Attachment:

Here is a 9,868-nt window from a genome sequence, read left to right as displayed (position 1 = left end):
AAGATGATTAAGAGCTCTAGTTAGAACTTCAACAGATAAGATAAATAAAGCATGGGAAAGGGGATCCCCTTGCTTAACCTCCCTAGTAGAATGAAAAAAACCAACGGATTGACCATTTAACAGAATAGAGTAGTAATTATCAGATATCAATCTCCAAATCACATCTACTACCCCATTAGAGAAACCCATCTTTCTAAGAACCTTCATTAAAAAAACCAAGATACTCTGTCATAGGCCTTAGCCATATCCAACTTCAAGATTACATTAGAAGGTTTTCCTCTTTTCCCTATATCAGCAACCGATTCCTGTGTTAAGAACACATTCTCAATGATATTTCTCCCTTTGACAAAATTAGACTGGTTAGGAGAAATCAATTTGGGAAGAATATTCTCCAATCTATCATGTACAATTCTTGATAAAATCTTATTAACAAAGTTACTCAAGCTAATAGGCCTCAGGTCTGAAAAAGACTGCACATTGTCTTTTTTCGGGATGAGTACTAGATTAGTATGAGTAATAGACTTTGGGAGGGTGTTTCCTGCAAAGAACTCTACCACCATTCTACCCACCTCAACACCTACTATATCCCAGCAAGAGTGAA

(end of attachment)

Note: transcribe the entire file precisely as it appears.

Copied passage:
Here is a 9,868-nt window from a genome sequence, read left to right as displayed (position 1 = left end):
AAGATGATTAAGAGCTCTAGTTAGAACTTCAACAGATAAGATAAATAAAGCATGGGAAAGGGGATCCCCTTGCTTAACCTCCCTAGTAGAATGAAAAAAACCAACGGATTGACCATTTAACAGAATAGAGTAGTAATTATCAGATATCAATCTCCAAATCACATCTACTACCCCATTAGAGAAACCCATCTTTCTAAGAACCTTCATTAAAAAAACCAAGATACTCTGTCATAGGCCTTAGCCATATCCAACTTCAAGATTACATTAGAAGGTTTTCCTCTTTTCCCTATATCAGCAACCGATTCCTGTGTTAAGAACACATTCTCAATGATATTTCTCCCTTTGACAAAATTAGACTGGTTAGGAGAAATCAATTTGGGAAGAATATTCTCCAATCTATCATGTACAATTCTTGATAAAATCTTATTAACAAAGTTACTCAAGCTAATAGGCCTCAGGTCTGAAAAAGACTGCACATTGTCTTTTTTCGGGATGAGTACTAGATTAGTATGAGTAATAGACTTTGGGAGGGTGTTTCCTGCAAAGAACTCTACCACCATTCTACCCACCTCAACACCTACTATATCCCAGCAAGAGTGAA